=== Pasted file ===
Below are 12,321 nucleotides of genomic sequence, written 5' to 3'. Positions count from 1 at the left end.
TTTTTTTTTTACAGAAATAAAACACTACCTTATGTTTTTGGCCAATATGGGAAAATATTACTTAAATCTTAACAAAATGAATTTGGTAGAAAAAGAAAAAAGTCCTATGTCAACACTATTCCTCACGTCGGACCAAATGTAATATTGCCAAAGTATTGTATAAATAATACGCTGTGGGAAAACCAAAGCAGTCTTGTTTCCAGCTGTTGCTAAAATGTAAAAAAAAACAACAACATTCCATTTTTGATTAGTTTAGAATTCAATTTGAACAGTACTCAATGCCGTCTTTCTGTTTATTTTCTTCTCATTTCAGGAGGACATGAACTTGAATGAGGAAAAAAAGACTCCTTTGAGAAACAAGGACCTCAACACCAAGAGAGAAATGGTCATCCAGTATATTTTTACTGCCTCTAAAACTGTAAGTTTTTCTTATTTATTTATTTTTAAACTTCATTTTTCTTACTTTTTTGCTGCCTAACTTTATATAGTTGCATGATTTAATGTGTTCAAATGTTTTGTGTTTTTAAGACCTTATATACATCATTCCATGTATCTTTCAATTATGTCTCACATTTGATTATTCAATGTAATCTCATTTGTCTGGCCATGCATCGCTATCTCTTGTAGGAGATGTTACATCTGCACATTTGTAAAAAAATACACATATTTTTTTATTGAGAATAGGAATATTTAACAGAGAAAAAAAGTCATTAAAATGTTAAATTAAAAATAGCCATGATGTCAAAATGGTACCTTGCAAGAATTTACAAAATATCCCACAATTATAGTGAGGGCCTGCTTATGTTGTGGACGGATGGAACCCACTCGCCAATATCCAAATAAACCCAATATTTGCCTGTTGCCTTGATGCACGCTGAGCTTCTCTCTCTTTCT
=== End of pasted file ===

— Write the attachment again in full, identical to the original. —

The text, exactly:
Below are 12,321 nucleotides of genomic sequence, written 5' to 3'. Positions count from 1 at the left end.
TTTTTTTTTTACAGAAATAAAACACTACCTTATGTTTTTGGCCAATATGGGAAAATATTACTTAAATCTTAACAAAATGAATTTGGTAGAAAAAGAAAAAAGTCCTATGTCAACACTATTCCTCACGTCGGACCAAATGTAATATTGCCAAAGTATTGTATAAATAATACGCTGTGGGAAAACCAAAGCAGTCTTGTTTCCAGCTGTTGCTAAAATGTAAAAAAAAACAACAACATTCCATTTTTGATTAGTTTAGAATTCAATTTGAACAGTACTCAATGCCGTCTTTCTGTTTATTTTCTTCTCATTTCAGGAGGACATGAACTTGAATGAGGAAAAAAAGACTCCTTTGAGAAACAAGGACCTCAACACCAAGAGAGAAATGGTCATCCAGTATATTTTTACTGCCTCTAAAACTGTAAGTTTTTCTTATTTATTTATTTTTAAACTTCATTTTTCTTACTTTTTTGCTGCCTAACTTTATATAGTTGCATGATTTAATGTGTTCAAATGTTTTGTGTTTTTAAGACCTTATATACATCATTCCATGTATCTTTCAATTATGTCTCACATTTGATTATTCAATGTAATCTCATTTGTCTGGCCATGCATCGCTATCTCTTGTAGGAGATGTTACATCTGCACATTTGTAAAAAAATACACATATTTTTTTATTGAGAATAGGAATATTTAACAGAGAAAAAAAGTCATTAAAATGTTAAATTAAAAATAGCCATGATGTCAAAATGGTACCTTGCAAGAATTTACAAAATATCCCACAATTATAGTGAGGGCCTGCTTATGTTGTGGACGGATGGAACCCACTCGCCAATATCCAAATAAACCCAATATTTGCCTGTTGCCTTGATGCACGCTGAGCTTCTCTCTCTTTCT